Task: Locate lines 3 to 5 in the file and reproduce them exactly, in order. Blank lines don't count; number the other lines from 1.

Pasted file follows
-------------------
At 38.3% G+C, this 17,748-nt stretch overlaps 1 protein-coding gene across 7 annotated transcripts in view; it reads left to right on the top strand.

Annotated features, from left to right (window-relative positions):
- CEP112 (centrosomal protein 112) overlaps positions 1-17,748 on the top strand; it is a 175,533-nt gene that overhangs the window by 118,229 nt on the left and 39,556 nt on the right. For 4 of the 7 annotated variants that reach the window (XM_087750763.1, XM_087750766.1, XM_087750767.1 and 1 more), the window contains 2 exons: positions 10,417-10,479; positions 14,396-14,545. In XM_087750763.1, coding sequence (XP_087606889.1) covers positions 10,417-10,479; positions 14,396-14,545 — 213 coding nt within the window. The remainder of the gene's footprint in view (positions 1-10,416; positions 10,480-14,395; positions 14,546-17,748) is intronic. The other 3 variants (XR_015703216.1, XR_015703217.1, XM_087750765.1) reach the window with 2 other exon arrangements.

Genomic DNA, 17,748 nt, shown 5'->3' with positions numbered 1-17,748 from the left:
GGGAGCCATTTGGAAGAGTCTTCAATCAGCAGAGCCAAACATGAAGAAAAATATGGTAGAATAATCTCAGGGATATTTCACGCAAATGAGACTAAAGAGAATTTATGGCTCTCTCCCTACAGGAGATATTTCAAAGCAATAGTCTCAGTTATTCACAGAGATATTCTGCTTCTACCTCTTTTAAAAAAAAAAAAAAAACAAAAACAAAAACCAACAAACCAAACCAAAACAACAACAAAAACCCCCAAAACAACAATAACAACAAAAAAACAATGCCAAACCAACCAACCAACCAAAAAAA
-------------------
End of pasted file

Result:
- CEP112 (centrosomal protein 112) overlaps positions 1-17,748 on the top strand; it is a 175,533-nt gene that overhangs the window by 118,229 nt on the left and 39,556 nt on the right. For 4 of the 7 annotated variants that reach the window (XM_087750763.1, XM_087750766.1, XM_087750767.1 and 1 more), the window contains 2 exons: positions 10,417-10,479; positions 14,396-14,545. In XM_087750763.1, coding sequence (XP_087606889.1) covers positions 10,417-10,479; positions 14,396-14,545 — 213 coding nt within the window. The remainder of the gene's footprint in view (positions 1-10,416; positions 10,480-14,395; positions 14,546-17,748) is intronic. The other 3 variants (XR_015703216.1, XR_015703217.1, XM_087750765.1) reach the window with 2 other exon arrangements.

Genomic DNA, 17,748 nt, shown 5'->3' with positions numbered 1-17,748 from the left:
GGGAGCCATTTGGAAGAGTCTTCAATCAGCAGAGCCAAACATGAAGAAAAATATGGTAGAATAATCTCAGGGATATTTCACGCAAATGAGACTAAAGAGAATTTATGGCTCTCTCCCTACAGGAGATATTTCAAAGCAATAGTCTCAGTTATTCACAGAGATATTCTGCTTCTACCTCTTTTAAAAAAAAAAAAAAAACAAAAACAAAAACCAACAAACCAAACCAAAACAACAACAAAAACCCCCAAAACAACAATAACAACAAAAAAACAATGCCAAACCAACCAACCAACCAAAAAAA